Non-muscle Invasive Bladder Cancer
Bladder cancer is the fourth most common cancer among men and the ninth most common among women in the United States1. It most often occurs in older people: nearly 90% of patients are over age 552.
Cancer that begins and stays in the cells lining the bladder without growing into the deeper, main muscle layer of the bladder is referred to as noninvasive or non-muscle invasive bladder cancer2. The majority of people (approximately 75%) diagnosed with bladder cancer are diagnosed with non-muscle invasive bladder cancer1.
The National Cancer Institute defines recurrent bladder cancer as cancer that has recurred or come back after it has been treated, usually after a period of time during which the cancer could not be detected3. Although treatment is aimed at getting rid of all cancer cells, a few cancerous cells may survive. These undetected cancer cells multiply, becoming recurrent bladder cancer4. Even in survivors who are treated according to practice guidelines, bladder cancer often recurs. Non-muscle invasive bladder cancer has a 50 to 90% probability of recurrence5.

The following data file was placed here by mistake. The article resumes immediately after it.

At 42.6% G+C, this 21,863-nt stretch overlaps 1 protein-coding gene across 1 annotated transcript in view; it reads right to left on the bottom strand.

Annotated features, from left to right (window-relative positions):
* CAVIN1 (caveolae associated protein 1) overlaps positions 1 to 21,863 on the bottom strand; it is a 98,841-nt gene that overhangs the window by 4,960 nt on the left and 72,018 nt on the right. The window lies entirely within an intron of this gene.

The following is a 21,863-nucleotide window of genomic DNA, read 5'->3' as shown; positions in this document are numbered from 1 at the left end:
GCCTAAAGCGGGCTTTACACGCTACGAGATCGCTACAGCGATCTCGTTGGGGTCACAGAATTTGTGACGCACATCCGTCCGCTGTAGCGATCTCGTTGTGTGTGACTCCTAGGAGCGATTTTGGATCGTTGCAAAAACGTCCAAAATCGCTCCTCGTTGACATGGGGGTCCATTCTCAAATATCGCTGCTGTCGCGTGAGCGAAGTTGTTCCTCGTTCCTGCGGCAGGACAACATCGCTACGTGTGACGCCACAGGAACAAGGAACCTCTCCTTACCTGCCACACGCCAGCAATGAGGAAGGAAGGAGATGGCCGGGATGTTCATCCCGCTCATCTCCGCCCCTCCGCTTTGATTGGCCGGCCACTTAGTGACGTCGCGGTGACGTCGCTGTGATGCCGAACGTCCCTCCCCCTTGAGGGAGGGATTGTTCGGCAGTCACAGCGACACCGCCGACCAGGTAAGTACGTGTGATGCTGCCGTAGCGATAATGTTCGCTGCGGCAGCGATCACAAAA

Recurrence can be local, meaning the tumor recurs in or near the original tumor or cancer site. Recurrent bladder cancer can also be distant, where the cancer has spread to adjacent organs or even distant organs in the body. Non-muscle invasive bladder cancers commonly recur locally in the bladder2.
If you think you may suffer from bladder cancer, you should talk to your healthcare professional.
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